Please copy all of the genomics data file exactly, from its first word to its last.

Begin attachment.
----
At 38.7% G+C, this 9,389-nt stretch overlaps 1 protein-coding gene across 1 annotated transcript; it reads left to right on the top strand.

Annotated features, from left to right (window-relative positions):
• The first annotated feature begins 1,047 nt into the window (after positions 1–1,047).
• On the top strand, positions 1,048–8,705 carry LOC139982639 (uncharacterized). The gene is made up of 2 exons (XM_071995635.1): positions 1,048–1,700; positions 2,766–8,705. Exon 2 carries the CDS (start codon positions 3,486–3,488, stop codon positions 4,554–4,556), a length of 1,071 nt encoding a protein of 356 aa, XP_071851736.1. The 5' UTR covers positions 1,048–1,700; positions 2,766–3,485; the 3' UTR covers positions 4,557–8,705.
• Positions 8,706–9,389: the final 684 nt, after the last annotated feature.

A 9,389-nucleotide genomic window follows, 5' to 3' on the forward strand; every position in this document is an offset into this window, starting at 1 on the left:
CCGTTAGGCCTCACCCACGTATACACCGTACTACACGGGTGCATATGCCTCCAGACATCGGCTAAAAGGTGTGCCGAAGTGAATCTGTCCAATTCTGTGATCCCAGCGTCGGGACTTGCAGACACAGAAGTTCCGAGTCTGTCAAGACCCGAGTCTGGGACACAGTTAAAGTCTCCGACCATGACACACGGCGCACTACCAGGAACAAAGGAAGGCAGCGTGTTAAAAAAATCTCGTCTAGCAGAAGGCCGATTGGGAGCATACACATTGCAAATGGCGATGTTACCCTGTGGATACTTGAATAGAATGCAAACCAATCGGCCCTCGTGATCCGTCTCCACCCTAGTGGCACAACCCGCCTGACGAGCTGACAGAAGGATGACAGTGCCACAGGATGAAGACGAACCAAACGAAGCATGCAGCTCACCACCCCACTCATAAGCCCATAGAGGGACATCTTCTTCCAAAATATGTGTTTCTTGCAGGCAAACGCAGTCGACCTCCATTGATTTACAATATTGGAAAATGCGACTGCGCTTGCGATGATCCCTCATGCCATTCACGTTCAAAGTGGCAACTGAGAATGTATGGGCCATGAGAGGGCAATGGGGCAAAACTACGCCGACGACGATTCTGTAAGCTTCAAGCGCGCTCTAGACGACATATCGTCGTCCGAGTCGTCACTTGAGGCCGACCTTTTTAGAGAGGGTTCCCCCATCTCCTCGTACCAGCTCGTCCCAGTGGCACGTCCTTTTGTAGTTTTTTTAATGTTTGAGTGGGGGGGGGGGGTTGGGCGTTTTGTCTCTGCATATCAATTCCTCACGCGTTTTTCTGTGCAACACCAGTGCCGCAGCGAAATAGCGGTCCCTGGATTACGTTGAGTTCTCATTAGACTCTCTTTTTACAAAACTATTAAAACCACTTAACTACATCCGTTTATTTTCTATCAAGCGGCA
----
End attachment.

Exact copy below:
At 38.7% G+C, this 9,389-nt stretch overlaps 1 protein-coding gene across 1 annotated transcript; it reads left to right on the top strand.

Annotated features, from left to right (window-relative positions):
• The first annotated feature begins 1,047 nt into the window (after positions 1–1,047).
• On the top strand, positions 1,048–8,705 carry LOC139982639 (uncharacterized). The gene is made up of 2 exons (XM_071995635.1): positions 1,048–1,700; positions 2,766–8,705. Exon 2 carries the CDS (start codon positions 3,486–3,488, stop codon positions 4,554–4,556), a length of 1,071 nt encoding a protein of 356 aa, XP_071851736.1. The 5' UTR covers positions 1,048–1,700; positions 2,766–3,485; the 3' UTR covers positions 4,557–8,705.
• Positions 8,706–9,389: the final 684 nt, after the last annotated feature.

A 9,389-nucleotide genomic window follows, 5' to 3' on the forward strand; every position in this document is an offset into this window, starting at 1 on the left:
CCGTTAGGCCTCACCCACGTATACACCGTACTACACGGGTGCATATGCCTCCAGACATCGGCTAAAAGGTGTGCCGAAGTGAATCTGTCCAATTCTGTGATCCCAGCGTCGGGACTTGCAGACACAGAAGTTCCGAGTCTGTCAAGACCCGAGTCTGGGACACAGTTAAAGTCTCCGACCATGACACACGGCGCACTACCAGGAACAAAGGAAGGCAGCGTGTTAAAAAAATCTCGTCTAGCAGAAGGCCGATTGGGAGCATACACATTGCAAATGGCGATGTTACCCTGTGGATACTTGAATAGAATGCAAACCAATCGGCCCTCGTGATCCGTCTCCACCCTAGTGGCACAACCCGCCTGACGAGCTGACAGAAGGATGACAGTGCCACAGGATGAAGACGAACCAAACGAAGCATGCAGCTCACCACCCCACTCATAAGCCCATAGAGGGACATCTTCTTCCAAAATATGTGTTTCTTGCAGGCAAACGCAGTCGACCTCCATTGATTTACAATATTGGAAAATGCGACTGCGCTTGCGATGATCCCTCATGCCATTCACGTTCAAAGTGGCAACTGAGAATGTATGGGCCATGAGAGGGCAATGGGGCAAAACTACGCCGACGACGATTCTGTAAGCTTCAAGCGCGCTCTAGACGACATATCGTCGTCCGAGTCGTCACTTGAGGCCGACCTTTTTAGAGAGGGTTCCCCCATCTCCTCGTACCAGCTCGTCCCAGTGGCACGTCCTTTTGTAGTTTTTTTAATGTTTGAGTGGGGGGGGGGGGTTGGGCGTTTTGTCTCTGCATATCAATTCCTCACGCGTTTTTCTGTGCAACACCAGTGCCGCAGCGAAATAGCGGTCCCTGGATTACGTTGAGTTCTCATTAGACTCTCTTTTTACAAAACTATTAAAACCACTTAACTACATCCGTTTATTTTCTATCAAGCGGCA